The original InterCity 250 project in 1990 for the west coast main line was estimated to cost £750 million to provide new trains for the route and to carry out track alterations, including speed improvements and resignalling south of Weaver Junction. The current project is estimated at £1 billion for the entire route to Glasgow, but that figure excludes rolling stock and cab signalling equipment on trains.

Recently, I accompanied a delegation to see the Minister of State about the west coast main line. It did not get very far because he did not give the impression of having much idea about what we were talking about or when the scheme would commence.

Mr. Nigel Evans (Ribble Valley): On a point of order, Mr. Deputy Speaker. Considering what has occurred in the House in the past few weeks, would it not be appropriate if hon. Members who had something to declare did so at the beginning of their speeches? I notice that the hon. Member for West Bromwich, East (Mr. Snape) has listed in the Register of Members' Interests that he has remunerated directorships of West Midland Travel plc, Stage Carriage and Express Coach Services and Travel Agency.

Mr. Deputy Speaker: All right hon. and hon. Members know, or should know, the rules with regard to Members' interests. It is a matter for individual hon. Members.

Mr. Snape: In reply to that pretty cheap jibe, I declared an interest as a member of the RMT. The debate is about


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railways, so I do not see what relevance a directorship of a stage carriage bus service in Birmingham has to the debate.

Mr. Evans: A lot.

Mr. Snape: The hon. Gentleman says, "A lot"-- [Interruption.]

Mr. Deputy Speaker: Order. Will hon. Members quieten down and get on with the debate?

Mr. Snape: By the pretty loose standards of the Conservative party, it probably is a lot.

I was talking about the attitude of the Minister of State towards a particular project on the west coast main line. When I pointed out that the £1 billion to which I referred did not include a sum for locomotives and rolling stock, he gave us the impression that they were not necessary. I pointed out then, and I do so again now, that, if the project gets off the ground, it makes no sense to install a brand new cab signalling system in 25-year-old electric locomotives. I presume that modernising the west coast main line could, would or should include the provision of new rolling stock and locomotives. The hiatus to which the Railway Industry Association referred, and to which I referred earlier, is occurring right now. There is a continual decline in the standard of service being provided by what is still known as British Rail, and no conceivable sign, particularly in respect of equipment and resignalling, of the much vaunted private finance initiative doing anything about it.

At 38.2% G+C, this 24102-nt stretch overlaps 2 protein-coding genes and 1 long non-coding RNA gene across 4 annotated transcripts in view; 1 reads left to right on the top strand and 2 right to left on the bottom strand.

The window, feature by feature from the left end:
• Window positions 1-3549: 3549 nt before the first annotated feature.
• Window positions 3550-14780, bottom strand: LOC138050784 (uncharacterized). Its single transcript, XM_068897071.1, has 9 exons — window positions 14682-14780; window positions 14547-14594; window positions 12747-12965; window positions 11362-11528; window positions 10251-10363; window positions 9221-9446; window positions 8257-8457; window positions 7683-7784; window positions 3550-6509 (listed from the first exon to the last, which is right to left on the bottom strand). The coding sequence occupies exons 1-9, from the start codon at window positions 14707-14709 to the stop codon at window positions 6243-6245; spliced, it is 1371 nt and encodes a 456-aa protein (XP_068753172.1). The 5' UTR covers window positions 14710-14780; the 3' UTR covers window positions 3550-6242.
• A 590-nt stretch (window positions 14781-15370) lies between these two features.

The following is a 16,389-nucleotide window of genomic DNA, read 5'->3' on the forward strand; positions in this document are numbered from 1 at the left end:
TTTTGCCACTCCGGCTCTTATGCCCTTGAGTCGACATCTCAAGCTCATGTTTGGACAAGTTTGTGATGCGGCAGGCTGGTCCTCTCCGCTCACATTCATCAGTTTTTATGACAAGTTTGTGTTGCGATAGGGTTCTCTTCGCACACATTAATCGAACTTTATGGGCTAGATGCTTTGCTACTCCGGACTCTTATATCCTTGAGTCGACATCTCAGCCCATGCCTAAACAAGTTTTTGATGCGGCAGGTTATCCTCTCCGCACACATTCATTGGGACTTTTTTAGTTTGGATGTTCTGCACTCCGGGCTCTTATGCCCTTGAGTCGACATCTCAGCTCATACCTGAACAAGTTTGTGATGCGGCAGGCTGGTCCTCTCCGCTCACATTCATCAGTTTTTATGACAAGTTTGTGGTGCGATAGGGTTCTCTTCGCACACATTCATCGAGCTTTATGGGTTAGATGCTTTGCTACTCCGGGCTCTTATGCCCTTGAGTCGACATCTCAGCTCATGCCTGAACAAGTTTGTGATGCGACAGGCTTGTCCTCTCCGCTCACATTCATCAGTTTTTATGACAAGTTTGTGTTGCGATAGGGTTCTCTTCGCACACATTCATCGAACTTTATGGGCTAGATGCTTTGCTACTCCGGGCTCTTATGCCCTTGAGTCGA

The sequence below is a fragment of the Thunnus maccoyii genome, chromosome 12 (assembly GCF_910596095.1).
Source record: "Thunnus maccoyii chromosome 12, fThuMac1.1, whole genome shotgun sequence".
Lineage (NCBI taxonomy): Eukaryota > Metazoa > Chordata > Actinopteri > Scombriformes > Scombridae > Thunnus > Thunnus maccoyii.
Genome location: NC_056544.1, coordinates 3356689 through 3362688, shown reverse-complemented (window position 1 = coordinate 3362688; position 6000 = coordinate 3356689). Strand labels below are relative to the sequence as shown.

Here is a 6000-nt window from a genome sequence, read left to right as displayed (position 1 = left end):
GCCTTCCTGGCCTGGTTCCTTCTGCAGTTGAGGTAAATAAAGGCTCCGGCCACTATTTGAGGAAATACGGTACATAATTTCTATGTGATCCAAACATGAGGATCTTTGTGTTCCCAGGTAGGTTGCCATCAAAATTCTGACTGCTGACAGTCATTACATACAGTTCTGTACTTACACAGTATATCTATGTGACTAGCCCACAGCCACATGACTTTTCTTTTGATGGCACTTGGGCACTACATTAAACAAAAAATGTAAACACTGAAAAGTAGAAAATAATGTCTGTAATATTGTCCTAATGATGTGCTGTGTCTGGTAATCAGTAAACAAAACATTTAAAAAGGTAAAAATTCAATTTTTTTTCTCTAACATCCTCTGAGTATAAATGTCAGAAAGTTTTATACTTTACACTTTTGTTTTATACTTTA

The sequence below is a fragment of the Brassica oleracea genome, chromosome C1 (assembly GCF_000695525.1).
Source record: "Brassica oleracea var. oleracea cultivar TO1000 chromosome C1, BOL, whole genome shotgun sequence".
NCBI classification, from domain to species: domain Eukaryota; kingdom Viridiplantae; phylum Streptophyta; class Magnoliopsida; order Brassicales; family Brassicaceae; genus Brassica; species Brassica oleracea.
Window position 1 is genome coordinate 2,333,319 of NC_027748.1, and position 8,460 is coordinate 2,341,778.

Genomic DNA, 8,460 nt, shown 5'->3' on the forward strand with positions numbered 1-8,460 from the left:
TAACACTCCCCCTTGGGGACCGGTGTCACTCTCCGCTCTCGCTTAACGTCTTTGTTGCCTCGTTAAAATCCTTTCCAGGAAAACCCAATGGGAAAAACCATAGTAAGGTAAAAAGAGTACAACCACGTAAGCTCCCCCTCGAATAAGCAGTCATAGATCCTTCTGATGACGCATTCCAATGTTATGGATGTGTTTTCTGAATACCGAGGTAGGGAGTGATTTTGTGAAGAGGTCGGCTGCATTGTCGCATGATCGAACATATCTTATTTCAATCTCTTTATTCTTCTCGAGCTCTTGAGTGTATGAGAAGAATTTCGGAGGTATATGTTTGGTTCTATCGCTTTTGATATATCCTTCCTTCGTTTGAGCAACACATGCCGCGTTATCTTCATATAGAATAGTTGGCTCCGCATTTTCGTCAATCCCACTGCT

My hon. Friend the Member for Oldham, West (Mr. Meacher) detailed the collapse in investment in railway expenditure. Excluding channel tunnel expenditure, the Secretary of State is halving the money available for expenditure on the railway industry in the next couple of financial years. He shakes his head, but the figures are there. His own Department gave them recently to the Transport Select Committee. The total rail expenditure in 1994-95 of £1.1 billion includes an estimate of at least half that towards the channel tunnel and the remaining £615 million, which is my personal estimate of what will remain, represents almost a halving of the money available. The Secretary of State's much vaunted policy announcements about reversing the drift of passengers and freight from rail to road will not be enhanced given those figures. Although he seemed tentatively to go back on that pledge in a television interview last Sunday, presumably it still stands.